Anybody that struggles with a common cold, upper respiratory infection, or allergy will likely find their cough or sore throat worse at night. This can be frustrating, as Family Practice explains how a lack of quality sleep is often linked to the recurrence of immunity deficiency.
Brain, Behavior, and Immunity discuss how respiratory infections go hand in hand with broken sleep and difficulty dozing off. This is expected, as a sore throat can make swallowing painful, while a constant cough is distracting and pulls us from a pre-sleep state.
This means that action should be taken to prevent a cough or sore throat from interfering with sleep. The first step to this is determining the cause of the infection. For example, an allergic reaction requires different solutions to a bacterial infection.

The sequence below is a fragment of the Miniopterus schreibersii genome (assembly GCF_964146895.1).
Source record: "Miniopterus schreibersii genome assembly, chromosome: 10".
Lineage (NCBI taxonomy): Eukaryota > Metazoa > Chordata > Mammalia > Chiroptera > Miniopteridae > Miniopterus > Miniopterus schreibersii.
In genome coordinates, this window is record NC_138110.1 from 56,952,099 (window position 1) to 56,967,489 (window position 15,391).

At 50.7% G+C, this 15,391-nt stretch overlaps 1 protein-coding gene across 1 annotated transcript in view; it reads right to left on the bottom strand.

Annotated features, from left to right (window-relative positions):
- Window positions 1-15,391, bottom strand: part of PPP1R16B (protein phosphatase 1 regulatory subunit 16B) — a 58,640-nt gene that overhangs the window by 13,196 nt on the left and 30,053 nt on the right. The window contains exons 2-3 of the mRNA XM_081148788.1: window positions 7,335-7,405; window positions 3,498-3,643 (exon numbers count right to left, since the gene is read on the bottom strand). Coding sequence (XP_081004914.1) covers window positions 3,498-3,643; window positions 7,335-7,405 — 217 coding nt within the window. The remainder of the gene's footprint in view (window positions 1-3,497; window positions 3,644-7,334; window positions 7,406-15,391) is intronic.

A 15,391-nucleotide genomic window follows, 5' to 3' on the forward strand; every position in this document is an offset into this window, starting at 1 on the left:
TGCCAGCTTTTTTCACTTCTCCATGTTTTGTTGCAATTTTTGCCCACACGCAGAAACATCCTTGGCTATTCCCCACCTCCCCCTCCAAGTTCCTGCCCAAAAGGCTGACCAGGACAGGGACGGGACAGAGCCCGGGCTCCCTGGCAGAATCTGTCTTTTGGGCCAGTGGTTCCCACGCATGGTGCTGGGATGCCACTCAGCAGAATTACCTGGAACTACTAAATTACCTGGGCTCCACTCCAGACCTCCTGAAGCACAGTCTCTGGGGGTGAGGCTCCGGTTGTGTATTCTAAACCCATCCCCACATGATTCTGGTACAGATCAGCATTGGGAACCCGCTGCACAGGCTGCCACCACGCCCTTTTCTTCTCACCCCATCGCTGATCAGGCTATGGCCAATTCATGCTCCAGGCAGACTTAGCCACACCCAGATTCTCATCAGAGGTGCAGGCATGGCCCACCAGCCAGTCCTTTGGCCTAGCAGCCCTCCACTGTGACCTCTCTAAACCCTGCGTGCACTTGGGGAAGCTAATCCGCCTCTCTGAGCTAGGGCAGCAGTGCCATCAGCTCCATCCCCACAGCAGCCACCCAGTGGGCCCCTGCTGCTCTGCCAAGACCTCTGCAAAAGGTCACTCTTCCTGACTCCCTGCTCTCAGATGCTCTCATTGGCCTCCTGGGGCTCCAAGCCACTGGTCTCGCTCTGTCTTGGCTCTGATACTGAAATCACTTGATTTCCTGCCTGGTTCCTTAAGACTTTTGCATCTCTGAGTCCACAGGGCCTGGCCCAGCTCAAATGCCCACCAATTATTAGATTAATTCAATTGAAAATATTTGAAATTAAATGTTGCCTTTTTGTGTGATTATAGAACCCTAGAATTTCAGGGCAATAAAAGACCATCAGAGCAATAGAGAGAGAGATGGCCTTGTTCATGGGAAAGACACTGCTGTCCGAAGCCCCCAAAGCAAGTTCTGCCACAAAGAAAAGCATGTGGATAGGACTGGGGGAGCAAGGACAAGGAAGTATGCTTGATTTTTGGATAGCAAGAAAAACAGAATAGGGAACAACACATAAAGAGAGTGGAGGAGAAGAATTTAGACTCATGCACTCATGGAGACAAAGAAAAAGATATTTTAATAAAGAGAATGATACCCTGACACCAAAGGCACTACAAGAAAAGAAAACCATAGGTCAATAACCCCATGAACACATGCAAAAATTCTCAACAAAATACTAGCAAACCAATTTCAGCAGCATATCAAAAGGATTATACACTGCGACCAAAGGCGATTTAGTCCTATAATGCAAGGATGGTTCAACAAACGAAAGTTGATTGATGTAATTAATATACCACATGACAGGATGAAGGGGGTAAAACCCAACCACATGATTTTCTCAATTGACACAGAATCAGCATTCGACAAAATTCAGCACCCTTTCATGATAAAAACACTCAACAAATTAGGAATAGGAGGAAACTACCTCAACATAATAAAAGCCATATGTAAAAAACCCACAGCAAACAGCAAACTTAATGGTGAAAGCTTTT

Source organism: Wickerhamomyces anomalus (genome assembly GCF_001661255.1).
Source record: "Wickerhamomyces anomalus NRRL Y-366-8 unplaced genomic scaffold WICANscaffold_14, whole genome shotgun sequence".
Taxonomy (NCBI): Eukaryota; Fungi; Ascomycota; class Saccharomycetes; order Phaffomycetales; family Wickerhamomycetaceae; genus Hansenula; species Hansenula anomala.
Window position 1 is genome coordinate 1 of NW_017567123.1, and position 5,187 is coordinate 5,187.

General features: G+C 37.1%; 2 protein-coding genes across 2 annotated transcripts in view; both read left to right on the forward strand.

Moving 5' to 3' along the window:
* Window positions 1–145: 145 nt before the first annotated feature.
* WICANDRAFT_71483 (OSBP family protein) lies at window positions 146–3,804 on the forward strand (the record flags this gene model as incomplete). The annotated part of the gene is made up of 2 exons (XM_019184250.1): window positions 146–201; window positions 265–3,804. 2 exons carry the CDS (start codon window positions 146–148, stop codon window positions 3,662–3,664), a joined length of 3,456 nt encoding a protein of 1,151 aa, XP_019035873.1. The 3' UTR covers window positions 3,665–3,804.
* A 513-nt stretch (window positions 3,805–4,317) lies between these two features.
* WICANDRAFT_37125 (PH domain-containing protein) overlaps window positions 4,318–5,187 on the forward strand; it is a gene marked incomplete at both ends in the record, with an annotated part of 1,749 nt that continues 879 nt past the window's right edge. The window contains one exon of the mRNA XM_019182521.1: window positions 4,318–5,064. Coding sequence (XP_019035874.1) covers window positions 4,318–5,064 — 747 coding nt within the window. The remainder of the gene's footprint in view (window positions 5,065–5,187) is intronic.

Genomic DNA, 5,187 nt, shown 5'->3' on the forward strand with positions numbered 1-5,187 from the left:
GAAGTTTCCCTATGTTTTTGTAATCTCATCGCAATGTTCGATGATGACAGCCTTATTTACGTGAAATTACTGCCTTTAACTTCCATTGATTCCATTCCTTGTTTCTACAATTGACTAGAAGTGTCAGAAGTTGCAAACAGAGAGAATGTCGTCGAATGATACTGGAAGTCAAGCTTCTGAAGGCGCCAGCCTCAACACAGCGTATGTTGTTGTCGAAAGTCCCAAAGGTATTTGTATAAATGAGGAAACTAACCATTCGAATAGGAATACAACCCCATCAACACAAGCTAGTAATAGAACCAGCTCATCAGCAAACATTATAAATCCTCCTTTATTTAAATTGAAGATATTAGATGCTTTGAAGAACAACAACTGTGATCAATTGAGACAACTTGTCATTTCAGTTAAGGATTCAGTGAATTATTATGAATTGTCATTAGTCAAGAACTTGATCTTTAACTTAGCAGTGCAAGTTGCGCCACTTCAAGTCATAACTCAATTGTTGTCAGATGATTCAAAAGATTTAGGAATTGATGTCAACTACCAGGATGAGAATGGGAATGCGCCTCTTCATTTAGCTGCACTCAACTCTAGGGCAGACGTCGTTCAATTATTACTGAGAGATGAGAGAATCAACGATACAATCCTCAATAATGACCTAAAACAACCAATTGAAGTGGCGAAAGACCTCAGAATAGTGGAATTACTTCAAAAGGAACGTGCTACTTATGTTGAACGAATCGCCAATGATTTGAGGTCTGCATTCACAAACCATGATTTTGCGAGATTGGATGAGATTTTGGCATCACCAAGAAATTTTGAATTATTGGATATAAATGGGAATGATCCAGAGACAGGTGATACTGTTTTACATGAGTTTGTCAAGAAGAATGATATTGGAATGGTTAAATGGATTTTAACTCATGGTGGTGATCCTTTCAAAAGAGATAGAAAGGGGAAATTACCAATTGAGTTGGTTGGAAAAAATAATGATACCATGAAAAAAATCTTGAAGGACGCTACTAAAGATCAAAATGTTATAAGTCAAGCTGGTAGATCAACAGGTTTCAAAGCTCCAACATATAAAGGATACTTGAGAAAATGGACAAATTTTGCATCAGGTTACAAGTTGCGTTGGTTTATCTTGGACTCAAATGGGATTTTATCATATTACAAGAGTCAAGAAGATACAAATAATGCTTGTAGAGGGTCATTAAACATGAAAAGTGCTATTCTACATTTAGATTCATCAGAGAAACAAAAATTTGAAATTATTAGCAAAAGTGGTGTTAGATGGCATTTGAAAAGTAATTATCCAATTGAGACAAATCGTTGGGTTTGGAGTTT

Equally, the manner of the cough that interferes with your sleep must be taken under advisement. A wet cough, caused by excessive mucus in the chest, will benefit from a different approach to a dry, hacking cough and sore throat.
How To Sleep When You Have A Cough And Sore Throat
While a cough and sore throat are never welcome, they’re especially problematic when the symptoms keep you from sleeping.
There are steps you can take to get a good night’s sleep with a cough and sore throat, including:
1/ Avoid Further Aggravating Your Throat
You should have an established sleep hygiene routine at bedtime.
Steps to take here include avoiding tobacco products actively and passively. Breathing in cigarette smoke dries out the throat, with the lack of moisture causing irritation.
Spicy food should be avoided until you stage a full recovery. Spices stimulate the salivary glands and generate excessive mucus that aggravates a sore throat and makes swallowing more difficult.
Avoid consuming alcohol. While alcohol is a vasodilator, meaning that it opens blood vessels and allows blood to pump with greater freedom around the body, it’ll also dehydrate the mouth and throat.